Another strange one this morning. I mean really strange, Bizzaro strange, world upside down strange. I think we might be seeing signs of the Second Coming. Two drivers have gotten tickets for hitting cyclists in the same week. Yes, I know, that’s impossible, but it happened. I covered the one yesterday, and I have another today. I never thought it could happen.
And getting to that miracle first is this report from IA. Cyclist injured after being hit by truck The driver got a ticket for careless driving when he went into the bike lane and hit a cyclist. Was the LEO drunk or something? All kidding aside this is some of the best news I have read that had someone injured in it. I mean sure it sucks to have been the guy that got hit but it has to make it hurt that tiny bit less that the driver that hit him was given a ticket. I know that being hit-and-run and the driver escaping did nothing for my disposition during my recovery. And many if not most drivers that hit cyclists in TX never get a ticket or any other prosecution even when it’s blatantly obvious the driver was at fault. To have two reports in two days of drivers getting tickets, well it just astounds me. I’m speechless but obviously I can still type.
Chattanooga is still trying to educate drivers about where cyclists should be (on the roads) and sometimes the cyclists themselves aren’t too clear on the concept. Chattanooga: Cycling safely Articles like this remind me we still have a long way to go to get back to where we were as cyclists in the 1960s when it was recognized that bicycles were road vehicles with a right to use the roads.
The survivors of a victim of vehicular homicide are using the courts to extract some kind of justice from the situation. Bike fatality on Route 111 is subject of suit If LEO would do their jobs and arrest and prosecute drivers that kill cyclists there would be a lot fewer survivors having to seek justice in civil courts.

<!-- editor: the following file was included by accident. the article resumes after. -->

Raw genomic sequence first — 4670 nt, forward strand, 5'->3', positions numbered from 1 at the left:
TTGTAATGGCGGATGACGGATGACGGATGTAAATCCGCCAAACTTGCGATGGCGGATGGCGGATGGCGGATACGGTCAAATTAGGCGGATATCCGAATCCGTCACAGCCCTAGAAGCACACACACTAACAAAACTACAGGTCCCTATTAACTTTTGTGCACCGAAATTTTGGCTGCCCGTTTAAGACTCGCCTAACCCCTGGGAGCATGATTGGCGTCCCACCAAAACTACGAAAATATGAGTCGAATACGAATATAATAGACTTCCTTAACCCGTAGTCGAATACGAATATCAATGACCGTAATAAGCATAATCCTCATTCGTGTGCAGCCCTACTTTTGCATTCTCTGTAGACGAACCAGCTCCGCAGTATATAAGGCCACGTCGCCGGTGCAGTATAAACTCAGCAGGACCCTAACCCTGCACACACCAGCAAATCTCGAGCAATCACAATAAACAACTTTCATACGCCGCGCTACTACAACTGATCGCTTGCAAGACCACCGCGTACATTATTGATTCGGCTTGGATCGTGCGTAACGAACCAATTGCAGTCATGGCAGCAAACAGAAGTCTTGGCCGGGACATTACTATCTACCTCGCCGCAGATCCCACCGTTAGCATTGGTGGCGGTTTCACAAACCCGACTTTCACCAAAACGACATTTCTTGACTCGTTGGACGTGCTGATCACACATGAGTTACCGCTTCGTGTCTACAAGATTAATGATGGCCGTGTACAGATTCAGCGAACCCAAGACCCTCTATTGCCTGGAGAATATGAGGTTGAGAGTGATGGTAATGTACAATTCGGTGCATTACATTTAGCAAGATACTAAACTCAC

And finally from Jolly Olde comes another salvo in the helmet wars. Helmet-wearing issue is brought to a head again I’m getting tired of the same old arguments about saving one life yadda yadda yadda. Has anyone stopped to think about if that one life is worth saving? If fatal brain injury is reduced to catastrophic brain injury that counts as a life saved, but aside from breathing and growing moss on his north side can that person actually do anything? Was that life really saved? What about my case, where I was a spoken word poet and a computer help desk operator before the wreck and barely able to speak at times after the wreck? The life I have now is nothing like the life I had before, does that count as a life saved? US helmets are basically designed for a 12.5 MPH impact and become less and less effective above that speed becoming basically useless at impact speeds above 20 MPH, and do nothing to prevent rotational injury to the brain which can be much harder to detect and much worse for the social functioning of the person carrying the brain around. In fact the soft shells of the majority of bicycle helmets sold in the US actually contribute to rotational injury in cases where the head gets a glancing blow. The skull remains intact but the brain gets Osterized (and I know that’s an obsolete term, that’s what Google is for, look it up). Well folks the UK standard is even weaker than the US’. So what are they thinking about when they call for styrofoam hats to solve the problem of cars hitting cyclists?
And that’s all I have this morning, maybe more later.
Billed @$.02, Opus